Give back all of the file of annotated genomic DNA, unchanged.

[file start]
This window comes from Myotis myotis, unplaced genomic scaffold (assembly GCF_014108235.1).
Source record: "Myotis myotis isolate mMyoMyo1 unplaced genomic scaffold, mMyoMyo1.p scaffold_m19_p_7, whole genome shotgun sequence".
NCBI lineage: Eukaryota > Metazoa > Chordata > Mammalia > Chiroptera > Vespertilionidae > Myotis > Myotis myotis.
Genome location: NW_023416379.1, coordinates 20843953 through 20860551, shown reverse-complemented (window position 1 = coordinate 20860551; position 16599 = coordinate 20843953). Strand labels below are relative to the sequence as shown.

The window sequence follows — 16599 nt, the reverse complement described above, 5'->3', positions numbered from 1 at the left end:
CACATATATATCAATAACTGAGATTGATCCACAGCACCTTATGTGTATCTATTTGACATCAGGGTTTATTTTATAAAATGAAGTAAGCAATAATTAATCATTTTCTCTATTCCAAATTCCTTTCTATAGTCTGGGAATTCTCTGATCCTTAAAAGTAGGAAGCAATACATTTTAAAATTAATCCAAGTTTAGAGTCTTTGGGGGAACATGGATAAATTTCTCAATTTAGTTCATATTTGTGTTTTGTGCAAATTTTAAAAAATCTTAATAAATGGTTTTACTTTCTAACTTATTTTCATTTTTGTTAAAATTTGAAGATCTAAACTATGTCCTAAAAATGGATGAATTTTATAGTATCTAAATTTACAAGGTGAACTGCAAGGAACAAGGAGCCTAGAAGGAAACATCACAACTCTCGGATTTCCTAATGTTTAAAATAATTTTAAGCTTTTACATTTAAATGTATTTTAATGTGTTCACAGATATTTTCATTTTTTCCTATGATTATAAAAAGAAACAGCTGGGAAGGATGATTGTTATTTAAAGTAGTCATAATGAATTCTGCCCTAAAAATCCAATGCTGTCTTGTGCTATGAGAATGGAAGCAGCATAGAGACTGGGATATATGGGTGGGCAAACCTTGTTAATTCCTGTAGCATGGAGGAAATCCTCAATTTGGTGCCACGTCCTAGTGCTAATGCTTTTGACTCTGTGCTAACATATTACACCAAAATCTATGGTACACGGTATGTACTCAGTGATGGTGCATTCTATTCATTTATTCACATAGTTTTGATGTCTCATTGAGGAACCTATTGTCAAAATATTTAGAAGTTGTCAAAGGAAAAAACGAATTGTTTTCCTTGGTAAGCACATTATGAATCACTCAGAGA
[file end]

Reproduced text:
This window comes from Myotis myotis, unplaced genomic scaffold (assembly GCF_014108235.1).
Source record: "Myotis myotis isolate mMyoMyo1 unplaced genomic scaffold, mMyoMyo1.p scaffold_m19_p_7, whole genome shotgun sequence".
NCBI lineage: Eukaryota > Metazoa > Chordata > Mammalia > Chiroptera > Vespertilionidae > Myotis > Myotis myotis.
Genome location: NW_023416379.1, coordinates 20843953 through 20860551, shown reverse-complemented (window position 1 = coordinate 20860551; position 16599 = coordinate 20843953). Strand labels below are relative to the sequence as shown.

The window sequence follows — 16599 nt, the reverse complement described above, 5'->3', positions numbered from 1 at the left end:
CACATATATATCAATAACTGAGATTGATCCACAGCACCTTATGTGTATCTATTTGACATCAGGGTTTATTTTATAAAATGAAGTAAGCAATAATTAATCATTTTCTCTATTCCAAATTCCTTTCTATAGTCTGGGAATTCTCTGATCCTTAAAAGTAGGAAGCAATACATTTTAAAATTAATCCAAGTTTAGAGTCTTTGGGGGAACATGGATAAATTTCTCAATTTAGTTCATATTTGTGTTTTGTGCAAATTTTAAAAAATCTTAATAAATGGTTTTACTTTCTAACTTATTTTCATTTTTGTTAAAATTTGAAGATCTAAACTATGTCCTAAAAATGGATGAATTTTATAGTATCTAAATTTACAAGGTGAACTGCAAGGAACAAGGAGCCTAGAAGGAAACATCACAACTCTCGGATTTCCTAATGTTTAAAATAATTTTAAGCTTTTACATTTAAATGTATTTTAATGTGTTCACAGATATTTTCATTTTTTCCTATGATTATAAAAAGAAACAGCTGGGAAGGATGATTGTTATTTAAAGTAGTCATAATGAATTCTGCCCTAAAAATCCAATGCTGTCTTGTGCTATGAGAATGGAAGCAGCATAGAGACTGGGATATATGGGTGGGCAAACCTTGTTAATTCCTGTAGCATGGAGGAAATCCTCAATTTGGTGCCACGTCCTAGTGCTAATGCTTTTGACTCTGTGCTAACATATTACACCAAAATCTATGGTACACGGTATGTACTCAGTGATGGTGCATTCTATTCATTTATTCACATAGTTTTGATGTCTCATTGAGGAACCTATTGTCAAAATATTTAGAAGTTGTCAAAGGAAAAAACGAATTGTTTTCCTTGGTAAGCACATTATGAATCACTCAGAGA